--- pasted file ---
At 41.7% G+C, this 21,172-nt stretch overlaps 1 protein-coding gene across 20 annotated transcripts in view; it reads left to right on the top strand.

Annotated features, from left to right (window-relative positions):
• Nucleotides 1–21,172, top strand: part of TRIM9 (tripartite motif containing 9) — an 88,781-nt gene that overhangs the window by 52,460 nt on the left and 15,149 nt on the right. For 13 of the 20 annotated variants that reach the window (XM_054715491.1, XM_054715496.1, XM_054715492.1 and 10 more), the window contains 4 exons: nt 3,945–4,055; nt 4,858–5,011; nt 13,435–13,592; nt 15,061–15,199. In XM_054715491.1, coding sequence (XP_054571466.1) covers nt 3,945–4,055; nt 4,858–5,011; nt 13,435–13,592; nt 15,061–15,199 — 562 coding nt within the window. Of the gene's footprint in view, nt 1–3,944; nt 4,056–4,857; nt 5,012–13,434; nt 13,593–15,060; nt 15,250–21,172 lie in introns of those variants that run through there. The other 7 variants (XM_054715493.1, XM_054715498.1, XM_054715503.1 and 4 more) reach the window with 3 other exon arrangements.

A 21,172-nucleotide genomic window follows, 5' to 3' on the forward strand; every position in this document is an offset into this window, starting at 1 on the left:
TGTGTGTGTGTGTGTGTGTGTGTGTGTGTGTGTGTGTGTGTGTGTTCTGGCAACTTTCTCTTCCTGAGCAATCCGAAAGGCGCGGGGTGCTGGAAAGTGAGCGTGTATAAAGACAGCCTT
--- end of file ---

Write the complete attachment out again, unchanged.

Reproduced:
At 41.7% G+C, this 21,172-nt stretch overlaps 1 protein-coding gene across 20 annotated transcripts in view; it reads left to right on the top strand.

Annotated features, from left to right (window-relative positions):
• Nucleotides 1–21,172, top strand: part of TRIM9 (tripartite motif containing 9) — an 88,781-nt gene that overhangs the window by 52,460 nt on the left and 15,149 nt on the right. For 13 of the 20 annotated variants that reach the window (XM_054715491.1, XM_054715496.1, XM_054715492.1 and 10 more), the window contains 4 exons: nt 3,945–4,055; nt 4,858–5,011; nt 13,435–13,592; nt 15,061–15,199. In XM_054715491.1, coding sequence (XP_054571466.1) covers nt 3,945–4,055; nt 4,858–5,011; nt 13,435–13,592; nt 15,061–15,199 — 562 coding nt within the window. Of the gene's footprint in view, nt 1–3,944; nt 4,056–4,857; nt 5,012–13,434; nt 13,593–15,060; nt 15,250–21,172 lie in introns of those variants that run through there. The other 7 variants (XM_054715493.1, XM_054715498.1, XM_054715503.1 and 4 more) reach the window with 3 other exon arrangements.

A 21,172-nucleotide genomic window follows, 5' to 3' on the forward strand; every position in this document is an offset into this window, starting at 1 on the left:
TGTGTGTGTGTGTGTGTGTGTGTGTGTGTGTGTGTGTGTGTGTGTTCTGGCAACTTTCTCTTCCTGAGCAATCCGAAAGGCGCGGGGTGCTGGAAAGTGAGCGTGTATAAAGACAGCCTT